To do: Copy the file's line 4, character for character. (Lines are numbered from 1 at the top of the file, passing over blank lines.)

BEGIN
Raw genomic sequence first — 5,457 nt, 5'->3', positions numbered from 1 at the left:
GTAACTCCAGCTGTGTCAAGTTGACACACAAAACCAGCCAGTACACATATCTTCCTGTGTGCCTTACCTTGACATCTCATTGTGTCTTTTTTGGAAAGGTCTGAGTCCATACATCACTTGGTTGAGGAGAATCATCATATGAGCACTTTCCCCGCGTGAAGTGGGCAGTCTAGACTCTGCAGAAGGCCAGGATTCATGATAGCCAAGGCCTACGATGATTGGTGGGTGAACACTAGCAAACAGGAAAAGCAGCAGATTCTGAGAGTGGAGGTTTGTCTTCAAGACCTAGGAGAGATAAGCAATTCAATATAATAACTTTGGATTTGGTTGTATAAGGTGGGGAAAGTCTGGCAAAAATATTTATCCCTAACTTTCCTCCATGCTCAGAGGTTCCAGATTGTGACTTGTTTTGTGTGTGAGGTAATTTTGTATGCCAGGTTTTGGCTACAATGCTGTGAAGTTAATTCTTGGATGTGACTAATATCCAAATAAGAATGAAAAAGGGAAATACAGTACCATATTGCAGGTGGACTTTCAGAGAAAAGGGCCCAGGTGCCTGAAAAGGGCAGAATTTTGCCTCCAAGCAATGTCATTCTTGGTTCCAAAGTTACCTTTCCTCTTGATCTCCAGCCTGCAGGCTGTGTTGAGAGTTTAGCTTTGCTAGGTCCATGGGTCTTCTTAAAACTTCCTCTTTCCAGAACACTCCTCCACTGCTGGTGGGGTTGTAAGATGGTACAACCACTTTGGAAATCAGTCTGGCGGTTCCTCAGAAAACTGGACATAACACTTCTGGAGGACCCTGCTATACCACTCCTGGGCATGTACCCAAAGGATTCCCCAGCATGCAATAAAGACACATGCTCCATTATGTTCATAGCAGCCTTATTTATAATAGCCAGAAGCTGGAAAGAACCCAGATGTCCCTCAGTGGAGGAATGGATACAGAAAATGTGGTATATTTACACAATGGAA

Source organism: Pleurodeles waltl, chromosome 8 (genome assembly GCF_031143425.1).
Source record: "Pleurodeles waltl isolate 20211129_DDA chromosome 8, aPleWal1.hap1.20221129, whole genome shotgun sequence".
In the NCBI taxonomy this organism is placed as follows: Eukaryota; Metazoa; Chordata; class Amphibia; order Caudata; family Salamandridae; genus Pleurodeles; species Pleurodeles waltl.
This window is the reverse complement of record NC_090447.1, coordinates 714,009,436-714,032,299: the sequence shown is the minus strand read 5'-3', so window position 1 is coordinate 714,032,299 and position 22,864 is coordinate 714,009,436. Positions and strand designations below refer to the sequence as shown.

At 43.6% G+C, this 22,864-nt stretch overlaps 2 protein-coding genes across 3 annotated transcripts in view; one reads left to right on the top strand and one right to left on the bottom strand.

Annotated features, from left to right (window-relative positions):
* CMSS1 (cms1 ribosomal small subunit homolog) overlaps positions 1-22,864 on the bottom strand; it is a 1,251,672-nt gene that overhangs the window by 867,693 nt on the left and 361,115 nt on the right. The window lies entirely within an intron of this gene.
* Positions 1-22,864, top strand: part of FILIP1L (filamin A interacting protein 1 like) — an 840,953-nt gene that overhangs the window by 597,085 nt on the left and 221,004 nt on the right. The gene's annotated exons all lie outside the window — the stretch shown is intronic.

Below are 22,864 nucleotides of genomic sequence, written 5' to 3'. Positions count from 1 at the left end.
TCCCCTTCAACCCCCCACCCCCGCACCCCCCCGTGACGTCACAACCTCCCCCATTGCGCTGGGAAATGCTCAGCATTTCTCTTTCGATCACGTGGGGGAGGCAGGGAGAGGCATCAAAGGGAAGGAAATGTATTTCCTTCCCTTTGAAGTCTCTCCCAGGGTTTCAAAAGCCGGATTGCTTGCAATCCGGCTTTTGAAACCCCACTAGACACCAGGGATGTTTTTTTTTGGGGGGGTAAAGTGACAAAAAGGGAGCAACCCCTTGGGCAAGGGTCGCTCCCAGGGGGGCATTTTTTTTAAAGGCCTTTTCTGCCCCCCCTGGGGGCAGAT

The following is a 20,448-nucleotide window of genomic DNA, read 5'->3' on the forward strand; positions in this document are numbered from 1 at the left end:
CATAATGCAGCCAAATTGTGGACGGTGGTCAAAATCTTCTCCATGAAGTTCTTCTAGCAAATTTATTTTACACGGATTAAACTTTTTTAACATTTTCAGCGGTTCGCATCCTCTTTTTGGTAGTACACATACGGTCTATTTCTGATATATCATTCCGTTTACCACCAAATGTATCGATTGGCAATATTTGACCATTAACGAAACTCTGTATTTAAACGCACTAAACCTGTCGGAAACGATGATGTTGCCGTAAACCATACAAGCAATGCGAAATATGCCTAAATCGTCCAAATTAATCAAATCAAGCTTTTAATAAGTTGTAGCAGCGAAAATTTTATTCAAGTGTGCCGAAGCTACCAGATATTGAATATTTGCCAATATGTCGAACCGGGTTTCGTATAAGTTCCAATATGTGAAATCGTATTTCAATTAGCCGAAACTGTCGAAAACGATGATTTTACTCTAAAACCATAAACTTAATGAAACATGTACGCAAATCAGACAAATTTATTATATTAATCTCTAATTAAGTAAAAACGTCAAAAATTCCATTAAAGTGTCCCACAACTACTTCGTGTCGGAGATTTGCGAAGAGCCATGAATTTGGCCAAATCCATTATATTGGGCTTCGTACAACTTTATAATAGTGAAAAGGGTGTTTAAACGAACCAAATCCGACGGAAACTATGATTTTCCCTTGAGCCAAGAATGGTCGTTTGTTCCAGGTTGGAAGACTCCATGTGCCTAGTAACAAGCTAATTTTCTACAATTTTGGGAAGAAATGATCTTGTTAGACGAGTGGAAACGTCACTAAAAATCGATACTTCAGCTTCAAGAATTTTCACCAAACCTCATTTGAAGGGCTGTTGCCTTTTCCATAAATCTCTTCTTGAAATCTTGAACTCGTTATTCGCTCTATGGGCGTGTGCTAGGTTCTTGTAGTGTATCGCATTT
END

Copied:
Source record: "Pleurodeles waltl isolate 20211129_DDA chromosome 8, aPleWal1.hap1.20221129, whole genome shotgun sequence".